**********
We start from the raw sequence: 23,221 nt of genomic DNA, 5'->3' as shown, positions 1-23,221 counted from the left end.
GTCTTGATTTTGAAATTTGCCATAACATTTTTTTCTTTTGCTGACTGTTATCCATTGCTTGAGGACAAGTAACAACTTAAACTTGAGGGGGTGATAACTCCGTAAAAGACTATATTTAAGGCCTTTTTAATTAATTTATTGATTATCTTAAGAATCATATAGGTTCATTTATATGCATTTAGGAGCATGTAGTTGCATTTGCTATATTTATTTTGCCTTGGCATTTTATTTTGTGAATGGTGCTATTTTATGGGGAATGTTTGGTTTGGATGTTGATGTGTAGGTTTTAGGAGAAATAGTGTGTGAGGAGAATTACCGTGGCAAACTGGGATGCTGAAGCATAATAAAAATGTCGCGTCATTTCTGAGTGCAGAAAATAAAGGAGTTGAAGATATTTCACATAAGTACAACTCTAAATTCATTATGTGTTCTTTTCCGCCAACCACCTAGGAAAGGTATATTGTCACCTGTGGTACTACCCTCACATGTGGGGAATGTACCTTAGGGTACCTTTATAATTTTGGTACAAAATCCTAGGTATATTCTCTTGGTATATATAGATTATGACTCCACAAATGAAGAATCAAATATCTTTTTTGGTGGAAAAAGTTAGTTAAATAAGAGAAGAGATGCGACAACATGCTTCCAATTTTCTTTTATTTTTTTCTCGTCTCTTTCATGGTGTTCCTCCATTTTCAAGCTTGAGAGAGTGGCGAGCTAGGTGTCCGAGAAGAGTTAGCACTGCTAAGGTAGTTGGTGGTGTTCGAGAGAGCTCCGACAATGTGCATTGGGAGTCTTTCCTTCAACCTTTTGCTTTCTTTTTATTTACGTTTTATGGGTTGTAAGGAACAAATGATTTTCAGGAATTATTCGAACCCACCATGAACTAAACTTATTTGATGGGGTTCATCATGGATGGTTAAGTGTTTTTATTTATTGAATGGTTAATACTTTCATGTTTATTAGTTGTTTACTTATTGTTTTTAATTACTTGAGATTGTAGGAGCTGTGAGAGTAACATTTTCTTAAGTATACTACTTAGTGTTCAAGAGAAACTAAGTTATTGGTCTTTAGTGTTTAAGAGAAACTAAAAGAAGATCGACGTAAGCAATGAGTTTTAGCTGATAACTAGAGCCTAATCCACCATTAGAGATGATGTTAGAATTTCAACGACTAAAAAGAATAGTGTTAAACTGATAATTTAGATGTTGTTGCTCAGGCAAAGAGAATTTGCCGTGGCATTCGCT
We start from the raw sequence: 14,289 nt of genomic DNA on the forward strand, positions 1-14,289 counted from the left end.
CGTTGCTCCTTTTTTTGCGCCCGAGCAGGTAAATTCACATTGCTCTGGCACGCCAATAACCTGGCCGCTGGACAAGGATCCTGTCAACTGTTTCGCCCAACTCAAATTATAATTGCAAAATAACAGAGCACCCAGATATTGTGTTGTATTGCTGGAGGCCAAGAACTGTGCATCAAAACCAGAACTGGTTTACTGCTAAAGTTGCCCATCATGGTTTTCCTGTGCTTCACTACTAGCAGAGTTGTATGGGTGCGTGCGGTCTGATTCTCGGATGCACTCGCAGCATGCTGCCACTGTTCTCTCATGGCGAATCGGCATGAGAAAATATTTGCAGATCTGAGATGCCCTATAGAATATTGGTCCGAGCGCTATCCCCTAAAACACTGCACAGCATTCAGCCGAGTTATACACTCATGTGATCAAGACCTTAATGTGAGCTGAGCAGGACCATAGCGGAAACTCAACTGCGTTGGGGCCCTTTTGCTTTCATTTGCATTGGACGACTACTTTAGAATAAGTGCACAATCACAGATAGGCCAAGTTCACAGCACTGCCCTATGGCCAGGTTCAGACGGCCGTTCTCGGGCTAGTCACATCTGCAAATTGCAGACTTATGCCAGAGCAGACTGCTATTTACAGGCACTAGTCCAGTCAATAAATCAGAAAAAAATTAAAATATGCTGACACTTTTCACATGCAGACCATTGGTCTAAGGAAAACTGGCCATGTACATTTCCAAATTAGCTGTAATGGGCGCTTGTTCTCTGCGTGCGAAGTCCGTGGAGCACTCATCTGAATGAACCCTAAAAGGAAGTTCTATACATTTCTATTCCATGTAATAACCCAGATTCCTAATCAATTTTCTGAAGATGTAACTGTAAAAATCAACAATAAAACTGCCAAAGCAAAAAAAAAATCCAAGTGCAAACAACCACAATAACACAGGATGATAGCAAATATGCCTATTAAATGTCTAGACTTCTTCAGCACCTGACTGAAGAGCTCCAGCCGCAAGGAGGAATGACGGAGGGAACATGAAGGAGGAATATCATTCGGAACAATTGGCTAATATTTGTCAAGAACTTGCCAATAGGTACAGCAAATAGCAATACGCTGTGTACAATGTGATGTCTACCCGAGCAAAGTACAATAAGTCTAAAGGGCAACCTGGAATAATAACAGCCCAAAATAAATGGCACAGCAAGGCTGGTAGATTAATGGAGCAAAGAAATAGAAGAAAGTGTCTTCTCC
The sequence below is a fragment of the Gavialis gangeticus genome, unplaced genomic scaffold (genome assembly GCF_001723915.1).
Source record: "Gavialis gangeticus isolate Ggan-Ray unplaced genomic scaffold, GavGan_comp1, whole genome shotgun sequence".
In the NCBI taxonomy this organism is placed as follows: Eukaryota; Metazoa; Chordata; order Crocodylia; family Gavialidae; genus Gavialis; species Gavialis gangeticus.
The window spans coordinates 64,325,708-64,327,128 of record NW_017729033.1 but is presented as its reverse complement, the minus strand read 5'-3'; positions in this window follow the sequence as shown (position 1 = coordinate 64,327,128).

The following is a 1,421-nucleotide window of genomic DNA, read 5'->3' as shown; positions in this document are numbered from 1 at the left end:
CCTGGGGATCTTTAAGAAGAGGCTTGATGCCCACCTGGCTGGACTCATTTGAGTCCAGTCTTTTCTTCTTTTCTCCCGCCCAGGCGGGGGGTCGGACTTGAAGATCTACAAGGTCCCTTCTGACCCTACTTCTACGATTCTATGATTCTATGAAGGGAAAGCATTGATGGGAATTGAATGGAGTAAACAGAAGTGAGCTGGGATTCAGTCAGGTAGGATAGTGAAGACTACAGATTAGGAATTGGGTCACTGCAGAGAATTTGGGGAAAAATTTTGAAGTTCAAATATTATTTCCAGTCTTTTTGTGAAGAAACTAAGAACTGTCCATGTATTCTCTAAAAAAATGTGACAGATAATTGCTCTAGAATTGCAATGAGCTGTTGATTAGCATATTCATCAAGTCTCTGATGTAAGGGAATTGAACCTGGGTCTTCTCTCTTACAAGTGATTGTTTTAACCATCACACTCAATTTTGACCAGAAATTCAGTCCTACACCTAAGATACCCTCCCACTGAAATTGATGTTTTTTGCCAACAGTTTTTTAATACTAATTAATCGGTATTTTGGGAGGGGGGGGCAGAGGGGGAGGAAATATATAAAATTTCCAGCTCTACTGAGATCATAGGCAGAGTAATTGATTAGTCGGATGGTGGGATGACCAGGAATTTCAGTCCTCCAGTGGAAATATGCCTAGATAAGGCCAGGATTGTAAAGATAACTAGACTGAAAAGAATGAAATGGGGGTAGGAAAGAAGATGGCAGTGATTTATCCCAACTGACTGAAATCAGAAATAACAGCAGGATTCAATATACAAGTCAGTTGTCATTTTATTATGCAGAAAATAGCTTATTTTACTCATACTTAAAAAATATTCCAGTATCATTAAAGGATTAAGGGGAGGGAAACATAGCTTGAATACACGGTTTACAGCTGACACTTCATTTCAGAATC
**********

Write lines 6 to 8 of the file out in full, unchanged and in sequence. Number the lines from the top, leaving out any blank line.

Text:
Source record: "Gavialis gangeticus isolate Ggan-Ray unplaced genomic scaffold, GavGan_comp1, whole genome shotgun sequence".
In the NCBI taxonomy this organism is placed as follows: Eukaryota; Metazoa; Chordata; order Crocodylia; family Gavialidae; genus Gavialis; species Gavialis gangeticus.
The window spans coordinates 64,325,708-64,327,128 of record NW_017729033.1 but is presented as its reverse complement, the minus strand read 5'-3'; positions in this window follow the sequence as shown (position 1 = coordinate 64,327,128).